The FINANCIAL -- In 2017, in the European Union (EU), there were more than 228 million employed people, and about 33 million of them were self-employed.
Self-employed people in the EU reported several reasons for becoming self-employed in the current job: suitable opportunity (23%), continuation of the family business (16%), usual practice in the field (15%), flexible work hours (11%), no job found as employee (11%) and request by former employer (2%).
There is a slight difference with regard to reasons to become self-employed reported by male and female self-employed in the EU. More women than men followed the usual practice in the field (16% of female self-employed vs 14% male self-employed) and more women than men opted for flexible work hours (14% vs 10%).
As the main difficulties, the self-employed report high administrative burden (13%) and periods of having no customer, no assignments or projects to work on (12%), delayed payments or non-payments (12%), periods of financial hardship (9%), lack of influence on price settings (8%) and lack of income in case of illness (8%). Almost one third of them reported not facing difficulties (28%).
In 2017, in the EU, 77% of the self-employed had two and more clients where none was dominant, 18% of self-employed people in the EU depended on a dominant client and 4% had no client in the last 12 months, according to Eurostat.
Starting a business as a response to suitable opportunity prevails in most countries, with the highest share in Bulgaria, Italy and Hungary
In fifteen EU Member States, “suitable opportunity” was most frequently mentioned as the reason for becoming self-employed, with the largest share in Bulgaria (42%), Italy (39%) and Hungary (36%). In three countries - Belgium (28%), Germany (21%) and Latvia (20%) - the most frequent reason was “usual practice in the field”.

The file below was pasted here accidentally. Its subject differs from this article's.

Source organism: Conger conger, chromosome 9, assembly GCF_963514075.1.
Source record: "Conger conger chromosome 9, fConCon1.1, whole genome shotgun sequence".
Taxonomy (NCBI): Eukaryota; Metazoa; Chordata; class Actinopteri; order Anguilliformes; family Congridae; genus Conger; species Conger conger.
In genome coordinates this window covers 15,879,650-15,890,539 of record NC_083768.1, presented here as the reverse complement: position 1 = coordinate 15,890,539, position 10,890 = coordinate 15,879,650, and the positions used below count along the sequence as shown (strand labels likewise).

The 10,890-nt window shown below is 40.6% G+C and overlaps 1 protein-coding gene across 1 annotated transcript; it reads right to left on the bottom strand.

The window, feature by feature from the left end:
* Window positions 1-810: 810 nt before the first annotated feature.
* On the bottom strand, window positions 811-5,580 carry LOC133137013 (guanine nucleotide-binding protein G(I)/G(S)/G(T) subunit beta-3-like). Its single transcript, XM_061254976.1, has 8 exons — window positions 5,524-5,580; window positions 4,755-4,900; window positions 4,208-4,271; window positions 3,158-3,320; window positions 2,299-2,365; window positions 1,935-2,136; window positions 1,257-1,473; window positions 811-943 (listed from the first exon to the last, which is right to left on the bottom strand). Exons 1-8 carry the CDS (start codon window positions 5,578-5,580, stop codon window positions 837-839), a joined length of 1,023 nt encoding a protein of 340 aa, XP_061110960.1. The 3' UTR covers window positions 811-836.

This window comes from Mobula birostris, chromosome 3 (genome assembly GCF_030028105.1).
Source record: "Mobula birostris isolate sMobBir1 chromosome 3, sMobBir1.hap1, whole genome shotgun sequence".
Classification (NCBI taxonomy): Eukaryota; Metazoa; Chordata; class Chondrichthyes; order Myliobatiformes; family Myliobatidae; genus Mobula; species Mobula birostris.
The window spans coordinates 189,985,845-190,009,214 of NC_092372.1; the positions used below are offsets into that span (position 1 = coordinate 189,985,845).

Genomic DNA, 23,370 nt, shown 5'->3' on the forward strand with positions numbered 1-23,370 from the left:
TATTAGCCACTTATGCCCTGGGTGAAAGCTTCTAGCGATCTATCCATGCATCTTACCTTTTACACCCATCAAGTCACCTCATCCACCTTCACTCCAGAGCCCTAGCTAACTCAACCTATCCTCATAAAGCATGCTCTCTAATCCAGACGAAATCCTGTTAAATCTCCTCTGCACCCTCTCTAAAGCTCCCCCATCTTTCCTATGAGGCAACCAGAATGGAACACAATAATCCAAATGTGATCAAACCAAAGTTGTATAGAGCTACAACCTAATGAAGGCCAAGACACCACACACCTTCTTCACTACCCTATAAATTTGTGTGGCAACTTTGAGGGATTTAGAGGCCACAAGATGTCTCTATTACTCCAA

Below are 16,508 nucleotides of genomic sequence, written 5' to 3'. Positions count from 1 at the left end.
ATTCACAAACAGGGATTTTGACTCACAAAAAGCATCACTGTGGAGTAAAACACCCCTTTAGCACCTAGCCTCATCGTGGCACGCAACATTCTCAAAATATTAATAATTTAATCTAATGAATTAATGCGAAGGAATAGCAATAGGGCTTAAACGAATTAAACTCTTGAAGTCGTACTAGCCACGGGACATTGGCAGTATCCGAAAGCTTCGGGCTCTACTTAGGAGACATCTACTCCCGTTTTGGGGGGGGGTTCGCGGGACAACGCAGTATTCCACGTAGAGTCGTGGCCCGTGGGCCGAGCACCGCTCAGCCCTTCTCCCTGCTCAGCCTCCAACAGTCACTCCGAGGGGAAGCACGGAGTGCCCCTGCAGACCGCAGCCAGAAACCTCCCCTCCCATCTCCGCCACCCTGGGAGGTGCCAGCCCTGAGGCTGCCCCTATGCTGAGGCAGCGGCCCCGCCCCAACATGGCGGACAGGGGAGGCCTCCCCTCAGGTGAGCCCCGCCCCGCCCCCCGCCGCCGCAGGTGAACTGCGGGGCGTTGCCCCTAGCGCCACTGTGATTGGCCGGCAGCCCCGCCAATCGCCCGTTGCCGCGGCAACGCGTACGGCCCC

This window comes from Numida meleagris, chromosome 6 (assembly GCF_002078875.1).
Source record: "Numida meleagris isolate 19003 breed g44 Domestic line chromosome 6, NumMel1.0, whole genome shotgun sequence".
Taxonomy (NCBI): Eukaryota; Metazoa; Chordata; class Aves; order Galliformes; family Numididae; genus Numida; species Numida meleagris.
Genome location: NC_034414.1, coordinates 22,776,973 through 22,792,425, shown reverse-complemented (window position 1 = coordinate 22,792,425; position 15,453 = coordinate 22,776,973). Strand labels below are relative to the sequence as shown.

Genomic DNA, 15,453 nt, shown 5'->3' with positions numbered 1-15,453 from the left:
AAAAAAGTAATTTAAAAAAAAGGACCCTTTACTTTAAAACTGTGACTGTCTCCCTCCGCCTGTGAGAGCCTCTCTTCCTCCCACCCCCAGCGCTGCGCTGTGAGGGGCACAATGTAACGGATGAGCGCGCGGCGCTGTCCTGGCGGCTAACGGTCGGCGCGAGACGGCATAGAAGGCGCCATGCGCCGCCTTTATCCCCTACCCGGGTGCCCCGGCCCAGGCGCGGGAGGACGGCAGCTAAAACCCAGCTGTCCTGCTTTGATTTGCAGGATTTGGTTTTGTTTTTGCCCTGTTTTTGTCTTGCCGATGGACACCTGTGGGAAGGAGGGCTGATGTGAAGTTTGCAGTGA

In another three - Poland (27%), Greece (25%) and Spain (24%) - “continuation of family business” was predominant. “No job found as an employee” was noted as the most frequent reason in Romania (38%) and Cyprus (25%). In five countries - Austria (40%), Denmark (35%), the United Kingdom (27%), Luxembourg and France (both 26%) – the self-employed wanted to run their own business for “other reason”.
More than 40% of self-employed in Czechia, the Netherlands and the United Kingdom reported no difficulties in their work
In the EU, 28% of the self-employed reported facing no difficulties working as self-employed in the last 12 months.
In twenty-four EU Member States, “no difficulty” was most frequently mentioned as experienced when self-employed, with the largest share in Czechia (44%), the Netherlands (42%), the United Kingdom (41%), Sweden and Germany (both 40%). In three countries - Estonia (30%), Cyprus (24%) and Greece (23%) - the most often mentioned burden was “periods of financial hardship”. In Italy (26%), the main reported difficulty was ”high administrative burden”.